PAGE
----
As Sen. Elizabeth Warren wrote, “Private equity firms raise money from investors, kick in a little of their own, and then borrow tons more to buy other companies. Sometimes the companies do well. But far too often, the private equity firms are like vampires — bleeding the company dry and walking away enriched even as the company succumbs.”
She calls private equity at its worst “legalized looting” and proposed legislation to stop it.
PE wasn’t supposed to turn out this way. Or given the tendency of humans in almost any endeavor, perhaps a good idea going bad was inevitable.
It’s not quite Eric Hoffer’s “every great cause begins as a movement, becomes a business, and eventually degenerates into a racket,” but it’s close.
In 1946, American Research and Development Corporation (ARDC) and J.H. Whitney & Co. were founded as the first modern private equity firms. The mission was straightforward: Buy distressed or promising companies, fix or nurture them and then sell them. These were typically companies that couldn’t raise money through stock offerings or bank loans.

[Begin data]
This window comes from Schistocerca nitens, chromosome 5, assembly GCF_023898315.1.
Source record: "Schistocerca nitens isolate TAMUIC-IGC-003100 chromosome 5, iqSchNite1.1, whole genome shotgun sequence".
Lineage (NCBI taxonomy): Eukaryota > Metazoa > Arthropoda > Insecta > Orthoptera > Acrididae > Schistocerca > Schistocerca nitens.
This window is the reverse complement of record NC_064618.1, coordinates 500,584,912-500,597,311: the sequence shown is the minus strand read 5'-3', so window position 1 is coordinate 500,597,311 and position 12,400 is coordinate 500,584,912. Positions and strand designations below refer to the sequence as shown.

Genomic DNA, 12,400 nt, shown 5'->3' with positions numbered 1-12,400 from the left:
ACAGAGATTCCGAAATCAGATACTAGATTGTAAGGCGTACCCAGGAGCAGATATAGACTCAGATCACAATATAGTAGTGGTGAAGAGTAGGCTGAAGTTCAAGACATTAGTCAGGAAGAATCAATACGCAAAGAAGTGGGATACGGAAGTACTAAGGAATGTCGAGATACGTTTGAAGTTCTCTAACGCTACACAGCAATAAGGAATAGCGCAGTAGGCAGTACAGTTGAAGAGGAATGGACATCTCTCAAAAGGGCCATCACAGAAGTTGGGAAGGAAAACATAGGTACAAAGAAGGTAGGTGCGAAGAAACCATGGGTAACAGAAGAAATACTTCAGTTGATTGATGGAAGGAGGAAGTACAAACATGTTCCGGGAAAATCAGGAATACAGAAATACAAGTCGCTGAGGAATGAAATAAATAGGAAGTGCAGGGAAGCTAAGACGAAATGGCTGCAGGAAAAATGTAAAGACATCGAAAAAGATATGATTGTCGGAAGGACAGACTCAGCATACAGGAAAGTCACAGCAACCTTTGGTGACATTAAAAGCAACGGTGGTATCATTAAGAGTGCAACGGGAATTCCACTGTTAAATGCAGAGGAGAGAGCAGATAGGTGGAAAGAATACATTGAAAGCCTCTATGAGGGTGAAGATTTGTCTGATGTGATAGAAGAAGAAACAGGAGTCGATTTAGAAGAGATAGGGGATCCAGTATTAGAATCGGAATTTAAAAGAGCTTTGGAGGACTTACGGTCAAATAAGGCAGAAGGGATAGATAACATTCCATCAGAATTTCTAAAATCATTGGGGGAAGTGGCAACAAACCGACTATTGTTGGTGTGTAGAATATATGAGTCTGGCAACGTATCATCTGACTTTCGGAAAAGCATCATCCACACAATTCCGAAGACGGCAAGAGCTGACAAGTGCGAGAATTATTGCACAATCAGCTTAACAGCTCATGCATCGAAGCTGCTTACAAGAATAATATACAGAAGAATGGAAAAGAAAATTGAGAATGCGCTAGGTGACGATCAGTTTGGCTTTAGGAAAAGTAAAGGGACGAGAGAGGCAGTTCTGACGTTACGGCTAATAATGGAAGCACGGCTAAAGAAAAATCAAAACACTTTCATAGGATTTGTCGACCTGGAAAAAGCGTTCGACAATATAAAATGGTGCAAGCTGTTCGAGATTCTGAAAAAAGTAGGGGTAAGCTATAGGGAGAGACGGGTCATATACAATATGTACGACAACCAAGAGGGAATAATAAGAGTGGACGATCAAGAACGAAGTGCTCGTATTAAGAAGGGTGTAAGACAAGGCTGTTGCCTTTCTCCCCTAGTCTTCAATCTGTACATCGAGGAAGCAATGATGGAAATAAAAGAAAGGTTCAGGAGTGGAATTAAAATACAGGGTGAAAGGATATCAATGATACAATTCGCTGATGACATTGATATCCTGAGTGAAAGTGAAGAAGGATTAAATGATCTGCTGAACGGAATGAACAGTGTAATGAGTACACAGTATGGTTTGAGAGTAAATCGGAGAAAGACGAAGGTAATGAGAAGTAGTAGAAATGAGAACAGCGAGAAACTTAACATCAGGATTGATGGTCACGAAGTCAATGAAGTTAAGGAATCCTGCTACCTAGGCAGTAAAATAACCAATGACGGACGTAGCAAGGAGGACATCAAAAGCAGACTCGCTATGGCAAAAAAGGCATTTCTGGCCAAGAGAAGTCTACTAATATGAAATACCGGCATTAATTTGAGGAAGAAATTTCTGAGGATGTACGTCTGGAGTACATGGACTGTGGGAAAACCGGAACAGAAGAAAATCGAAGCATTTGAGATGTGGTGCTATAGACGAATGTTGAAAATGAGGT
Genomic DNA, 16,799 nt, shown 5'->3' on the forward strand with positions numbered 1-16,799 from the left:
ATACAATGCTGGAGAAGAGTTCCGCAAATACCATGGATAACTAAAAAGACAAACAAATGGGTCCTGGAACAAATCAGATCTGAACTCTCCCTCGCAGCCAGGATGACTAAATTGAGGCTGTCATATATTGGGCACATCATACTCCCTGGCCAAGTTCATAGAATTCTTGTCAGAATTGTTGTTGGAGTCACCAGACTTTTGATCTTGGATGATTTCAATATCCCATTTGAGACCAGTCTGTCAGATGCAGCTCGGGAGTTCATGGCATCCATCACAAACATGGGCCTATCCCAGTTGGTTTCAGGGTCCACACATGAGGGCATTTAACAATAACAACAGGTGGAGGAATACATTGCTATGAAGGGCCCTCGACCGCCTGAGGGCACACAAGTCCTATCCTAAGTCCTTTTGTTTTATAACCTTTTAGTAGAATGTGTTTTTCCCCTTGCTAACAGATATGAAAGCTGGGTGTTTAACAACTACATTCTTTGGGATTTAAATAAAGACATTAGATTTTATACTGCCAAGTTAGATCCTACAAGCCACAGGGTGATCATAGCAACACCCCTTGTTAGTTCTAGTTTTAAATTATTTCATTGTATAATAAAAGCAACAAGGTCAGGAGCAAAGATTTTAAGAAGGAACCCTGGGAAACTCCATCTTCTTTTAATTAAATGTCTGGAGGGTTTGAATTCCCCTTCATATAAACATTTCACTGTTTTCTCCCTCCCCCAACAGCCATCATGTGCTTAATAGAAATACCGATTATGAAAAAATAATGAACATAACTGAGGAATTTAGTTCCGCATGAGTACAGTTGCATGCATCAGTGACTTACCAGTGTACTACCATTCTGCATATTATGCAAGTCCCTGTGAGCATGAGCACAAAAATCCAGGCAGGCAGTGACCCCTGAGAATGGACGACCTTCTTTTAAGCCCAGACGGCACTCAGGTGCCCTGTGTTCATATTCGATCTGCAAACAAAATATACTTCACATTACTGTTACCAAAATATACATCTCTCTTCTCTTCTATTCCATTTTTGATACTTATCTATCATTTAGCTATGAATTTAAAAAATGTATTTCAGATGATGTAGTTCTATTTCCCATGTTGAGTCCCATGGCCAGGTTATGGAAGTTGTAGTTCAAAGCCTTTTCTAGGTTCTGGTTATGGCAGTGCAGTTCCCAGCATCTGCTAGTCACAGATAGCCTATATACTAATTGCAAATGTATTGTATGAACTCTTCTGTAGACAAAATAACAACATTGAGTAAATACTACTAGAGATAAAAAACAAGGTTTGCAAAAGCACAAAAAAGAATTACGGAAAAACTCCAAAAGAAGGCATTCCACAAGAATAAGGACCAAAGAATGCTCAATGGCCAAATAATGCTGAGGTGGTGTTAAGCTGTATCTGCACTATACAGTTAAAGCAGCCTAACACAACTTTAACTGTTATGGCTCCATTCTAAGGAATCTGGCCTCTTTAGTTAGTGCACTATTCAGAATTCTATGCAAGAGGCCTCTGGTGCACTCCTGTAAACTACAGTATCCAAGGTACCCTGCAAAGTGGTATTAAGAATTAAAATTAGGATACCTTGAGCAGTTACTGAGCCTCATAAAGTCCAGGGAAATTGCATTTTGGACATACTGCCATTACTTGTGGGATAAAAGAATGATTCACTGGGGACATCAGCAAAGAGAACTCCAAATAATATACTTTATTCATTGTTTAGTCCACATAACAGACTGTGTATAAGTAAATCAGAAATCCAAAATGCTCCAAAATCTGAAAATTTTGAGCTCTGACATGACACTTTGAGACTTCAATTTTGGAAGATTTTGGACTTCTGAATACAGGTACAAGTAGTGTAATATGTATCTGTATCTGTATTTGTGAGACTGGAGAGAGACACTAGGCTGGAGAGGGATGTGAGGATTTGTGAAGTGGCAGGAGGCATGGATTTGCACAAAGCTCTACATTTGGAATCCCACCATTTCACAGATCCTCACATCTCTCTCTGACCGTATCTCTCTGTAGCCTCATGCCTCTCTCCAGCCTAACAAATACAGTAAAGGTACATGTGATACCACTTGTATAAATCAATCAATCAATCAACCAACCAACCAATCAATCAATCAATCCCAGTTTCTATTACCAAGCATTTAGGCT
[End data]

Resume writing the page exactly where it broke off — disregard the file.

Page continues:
For example, in 1957 ARDC invested $70,000 in Digital Equipment. When the company went public in 1968, ARDC’s investment was worth $355 million, a spectacular return to the investors.
Private equity is for wealthy people, so-called accredited investors or qualified purchasers. They take big risks and expect superior returns. That contrasts with publicly traded companies, in which many more people can buy stock.
Private equity grew exponentially in the laissez-faire Reagan years, notably with Kohlberg Kravis Roberts, notorious for the 1988 leveraged buyout of RJR Nabisco. KKR used only $15 million of its own money in the $25 billion takeover. Thousands of jobs were cut. Other famous companies were ravaged by private equity and raiders during these years. (This was also when Bain Capital was co-founded by Mitt Romney, 2012 GOP presidential nominee and now senator from Utah.)